Long-distance dish-to-dish synchronized broadband signals for aerospace measurement
Locating satellites, spacecraft, and other objects in space with high precision generally requires a telescope system large enough to collect significant quantities of light. One example is the Five hundred meter Aperture Spherical Telescope (FAST), which will be the world's largest and most sensitive single-aperture spherical telescope when it begins operations in 2016.1 Although the project is physically vast (it will cover an area the equivalent of 30 football fields), giant telescope systems are not the only way to achieve accurate space measurements.
In this work we demonstrate that, by connecting several smaller radio dishes, we can achieve a very high angular resolution that corresponds to a virtual aperture with diameter equal to the longest distance between any two dishes (the interferometer).2 We use two coherently connected dishes, so that radio-frequency (RF) signals from an object are received by both dishes, and are synthesized together in phase (see Figure 1). We are thus able to locate satellites or spacecraft tens of kilometers away, with greater precision than FAST.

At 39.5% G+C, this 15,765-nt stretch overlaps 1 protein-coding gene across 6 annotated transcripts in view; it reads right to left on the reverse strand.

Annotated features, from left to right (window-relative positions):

The carrier signal for our system is generally a few GHz (the period is less than 1ns), therefore synchronization is critical. As carriers, optical fibers have a small loss and excellent short-time stability, but their transmission delay varies with temperature changes (about 30ps/°C/km) or vibrations. To overcome these issues, the reference frequency (10 or 100MHz) is generally phased-locked at each end of the fiber.3 The received RF signals are thus down-converted to baseband before long-distance delivery. There are, however, more steps involved in the synchronization of our system. First, the clock needs to be synchronized. This cannot be achieved through phase-locking because the timing signal is broadband. Second, the fiber link usually ends at the control room. This means that the RF front end, which connects the control room and dish, and which performs the reference frequency delivery, local oscillation (LO) synthesis, and down-conversion mixing, is actually out of the locking loop. This results in significant phase change, even though the front end (external to the control room) is just tens of meters long. To solve these problems, we are working on a new scheme to deliver multiple LOs and the timing signal directly to the dish (or to deliver any broadband signal) through a delay-stabilized fiber.